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The International Writers Magazine:Phuket

Take a Long Walk Down a Short Pier
Steven Tothill

Rawai Pier - Function over Form

Now lets not get carried away here. Lets get things straight from the start. We're not talking Brighton or Blackpool here. This is not a pier for promenading or funfairs. There is no candy floss, no ice cream and the only hot dog is a mangy old stray mongrel (and that will soon push off and find some shade).

Other things it doesn't have in competition with the Victorian's are arm rails (best avoid if drunk unless you want to sober up quick), no life jackets, no benches commemorating some dear old deceased ladies fav place to sit, but best of all there's no entrance fee and usually no one else on it apart from the odd local hoping to catch the very fish I enjoy looking at with a hook where a net would make life easier and the evening meal more satisfying. But if you have nothing to do, walk slowly enough and don't mind sitting on concrete you can easily waste an afternoon there - I did and loved it.

Rawai Pier is a pier to fish off, or as the local children seem to prefer, jump from and scare the fish off! But it works perfectly well and if it takes you a little bit further out into the blue blue Rawai Bay than you would normally be able to achieve without the aid of a boat or (in my case) water wings, then it can't be a bad thing. Actually you could almost drive up it if you had a car you didn't care about and an ambition to be a stunt driver. But that seems about as sensible as trying to land a helicopter on it which an expert might well be able to do but just like the car might be better used to take you to more exciting places (like one of the many islands in view).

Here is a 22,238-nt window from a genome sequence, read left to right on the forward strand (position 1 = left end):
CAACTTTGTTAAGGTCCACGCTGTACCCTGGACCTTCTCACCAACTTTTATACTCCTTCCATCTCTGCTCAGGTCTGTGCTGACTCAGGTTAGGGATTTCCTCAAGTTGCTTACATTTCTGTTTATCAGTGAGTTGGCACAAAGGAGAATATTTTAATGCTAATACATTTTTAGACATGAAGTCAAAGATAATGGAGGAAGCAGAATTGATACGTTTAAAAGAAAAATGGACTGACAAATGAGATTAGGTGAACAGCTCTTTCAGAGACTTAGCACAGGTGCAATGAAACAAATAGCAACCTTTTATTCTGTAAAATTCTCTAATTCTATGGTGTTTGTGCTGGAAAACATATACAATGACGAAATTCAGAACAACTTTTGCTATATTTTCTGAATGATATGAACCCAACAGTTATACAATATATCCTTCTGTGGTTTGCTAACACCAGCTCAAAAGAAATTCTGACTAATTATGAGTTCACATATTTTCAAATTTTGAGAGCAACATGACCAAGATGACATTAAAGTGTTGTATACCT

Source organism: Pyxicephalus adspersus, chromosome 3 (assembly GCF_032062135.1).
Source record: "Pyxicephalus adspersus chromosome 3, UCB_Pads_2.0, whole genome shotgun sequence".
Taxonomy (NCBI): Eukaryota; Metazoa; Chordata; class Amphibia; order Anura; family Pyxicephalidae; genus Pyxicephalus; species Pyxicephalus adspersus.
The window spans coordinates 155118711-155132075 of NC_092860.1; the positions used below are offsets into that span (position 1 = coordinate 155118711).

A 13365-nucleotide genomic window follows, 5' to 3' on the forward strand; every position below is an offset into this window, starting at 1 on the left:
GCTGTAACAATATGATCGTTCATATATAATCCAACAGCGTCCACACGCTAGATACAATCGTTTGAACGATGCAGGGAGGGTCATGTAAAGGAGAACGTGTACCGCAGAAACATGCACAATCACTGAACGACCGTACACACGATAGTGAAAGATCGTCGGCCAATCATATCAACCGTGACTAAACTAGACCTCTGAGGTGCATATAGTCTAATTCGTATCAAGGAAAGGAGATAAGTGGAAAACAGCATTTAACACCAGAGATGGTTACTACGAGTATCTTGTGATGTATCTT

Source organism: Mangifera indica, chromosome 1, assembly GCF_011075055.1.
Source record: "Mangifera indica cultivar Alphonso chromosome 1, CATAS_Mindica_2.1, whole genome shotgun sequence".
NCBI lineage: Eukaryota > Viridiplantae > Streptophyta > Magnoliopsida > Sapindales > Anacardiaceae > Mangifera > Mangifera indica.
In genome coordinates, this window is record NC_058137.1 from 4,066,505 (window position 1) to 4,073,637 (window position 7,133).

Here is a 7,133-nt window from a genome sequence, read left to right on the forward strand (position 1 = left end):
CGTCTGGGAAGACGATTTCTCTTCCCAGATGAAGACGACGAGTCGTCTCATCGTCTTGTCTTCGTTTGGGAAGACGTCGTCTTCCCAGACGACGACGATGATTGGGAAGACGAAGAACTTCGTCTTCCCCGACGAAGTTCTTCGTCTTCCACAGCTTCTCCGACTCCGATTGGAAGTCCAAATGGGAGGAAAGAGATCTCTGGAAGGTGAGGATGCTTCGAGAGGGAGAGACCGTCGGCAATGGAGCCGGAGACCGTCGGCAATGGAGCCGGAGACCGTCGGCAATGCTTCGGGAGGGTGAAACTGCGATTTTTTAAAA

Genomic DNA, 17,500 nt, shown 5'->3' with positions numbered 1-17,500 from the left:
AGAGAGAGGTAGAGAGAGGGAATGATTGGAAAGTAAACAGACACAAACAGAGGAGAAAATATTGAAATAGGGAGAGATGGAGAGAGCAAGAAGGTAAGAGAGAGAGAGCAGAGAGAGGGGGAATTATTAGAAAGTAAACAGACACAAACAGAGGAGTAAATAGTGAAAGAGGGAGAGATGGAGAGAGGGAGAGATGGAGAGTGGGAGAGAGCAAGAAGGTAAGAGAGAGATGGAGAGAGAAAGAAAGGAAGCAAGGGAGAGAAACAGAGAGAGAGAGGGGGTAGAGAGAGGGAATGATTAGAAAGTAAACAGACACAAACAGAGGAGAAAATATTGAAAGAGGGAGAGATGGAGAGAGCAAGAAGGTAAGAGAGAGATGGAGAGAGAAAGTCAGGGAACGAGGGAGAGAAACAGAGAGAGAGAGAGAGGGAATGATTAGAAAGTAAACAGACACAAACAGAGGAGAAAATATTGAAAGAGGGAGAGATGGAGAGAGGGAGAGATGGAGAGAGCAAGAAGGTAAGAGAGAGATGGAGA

I'm not really selling this well am I?

As for the construction I would describe it architecturally as Brutalist or maybe brutally constructed would be more precise. Planks of wood and concrete seems like a good way to build a pier to me as it must of to the constructors. And as it goes you have to say it does the job, it supported me and a handful of casual fisher people (men and women) perfectly well although a few bits were hanging off in places and I would recommend getting there quick to see it at its best.

So what's so special then? As a writer can I describe it as... you just have to be there? No? Can't get away with that? Well it's uncomplicated, it's a simple pleasure of a walk over the clearest bluest water alive with fish of all shapes and sizes and colour (sorry I only know the names of the ones coated in batter). It's being out over this water, feeling the warm breeze, feeling relaxed and feeling like this part of the world is alive with the things it should be alive with - nature, feeling like cars, celebrities, soap operas, game shows, ambition and £1,000,000 houses are totally ridiculous - as is judging the construction over the experience. It's perfect without the frills, here the form is pointless, no architecture could compete with these surroundings, the only 'thing' that looks right is something you take no notice of and if it's function gives me this experience then I choose function over form anytime.
© Steven Tothill

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Steve Tothill in Phuket
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